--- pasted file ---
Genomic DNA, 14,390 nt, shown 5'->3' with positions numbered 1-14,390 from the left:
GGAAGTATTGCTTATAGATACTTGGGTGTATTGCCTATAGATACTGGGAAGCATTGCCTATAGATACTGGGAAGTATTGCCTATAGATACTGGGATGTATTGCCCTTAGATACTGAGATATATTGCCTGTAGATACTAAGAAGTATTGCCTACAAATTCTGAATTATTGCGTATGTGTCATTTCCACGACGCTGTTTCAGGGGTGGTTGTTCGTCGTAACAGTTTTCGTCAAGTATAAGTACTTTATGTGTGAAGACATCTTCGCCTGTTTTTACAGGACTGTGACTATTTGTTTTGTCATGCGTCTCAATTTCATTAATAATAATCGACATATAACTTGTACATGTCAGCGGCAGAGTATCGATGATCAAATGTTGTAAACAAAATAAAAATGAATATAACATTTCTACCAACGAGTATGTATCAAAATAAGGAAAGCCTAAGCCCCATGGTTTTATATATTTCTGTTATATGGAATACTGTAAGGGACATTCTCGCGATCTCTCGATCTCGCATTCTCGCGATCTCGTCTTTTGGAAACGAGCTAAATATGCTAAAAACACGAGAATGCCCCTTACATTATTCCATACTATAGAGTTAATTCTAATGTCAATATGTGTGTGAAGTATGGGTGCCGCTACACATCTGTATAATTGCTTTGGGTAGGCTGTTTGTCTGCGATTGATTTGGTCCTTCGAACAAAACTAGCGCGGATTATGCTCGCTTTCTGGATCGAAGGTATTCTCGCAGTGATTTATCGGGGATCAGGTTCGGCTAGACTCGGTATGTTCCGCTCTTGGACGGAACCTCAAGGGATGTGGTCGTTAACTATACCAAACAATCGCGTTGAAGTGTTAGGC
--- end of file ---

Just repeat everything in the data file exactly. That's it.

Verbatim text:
Genomic DNA, 14,390 nt, shown 5'->3' with positions numbered 1-14,390 from the left:
GGAAGTATTGCTTATAGATACTTGGGTGTATTGCCTATAGATACTGGGAAGCATTGCCTATAGATACTGGGAAGTATTGCCTATAGATACTGGGATGTATTGCCCTTAGATACTGAGATATATTGCCTGTAGATACTAAGAAGTATTGCCTACAAATTCTGAATTATTGCGTATGTGTCATTTCCACGACGCTGTTTCAGGGGTGGTTGTTCGTCGTAACAGTTTTCGTCAAGTATAAGTACTTTATGTGTGAAGACATCTTCGCCTGTTTTTACAGGACTGTGACTATTTGTTTTGTCATGCGTCTCAATTTCATTAATAATAATCGACATATAACTTGTACATGTCAGCGGCAGAGTATCGATGATCAAATGTTGTAAACAAAATAAAAATGAATATAACATTTCTACCAACGAGTATGTATCAAAATAAGGAAAGCCTAAGCCCCATGGTTTTATATATTTCTGTTATATGGAATACTGTAAGGGACATTCTCGCGATCTCTCGATCTCGCATTCTCGCGATCTCGTCTTTTGGAAACGAGCTAAATATGCTAAAAACACGAGAATGCCCCTTACATTATTCCATACTATAGAGTTAATTCTAATGTCAATATGTGTGTGAAGTATGGGTGCCGCTACACATCTGTATAATTGCTTTGGGTAGGCTGTTTGTCTGCGATTGATTTGGTCCTTCGAACAAAACTAGCGCGGATTATGCTCGCTTTCTGGATCGAAGGTATTCTCGCAGTGATTTATCGGGGATCAGGTTCGGCTAGACTCGGTATGTTCCGCTCTTGGACGGAACCTCAAGGGATGTGGTCGTTAACTATACCAAACAATCGCGTTGAAGTGTTAGGC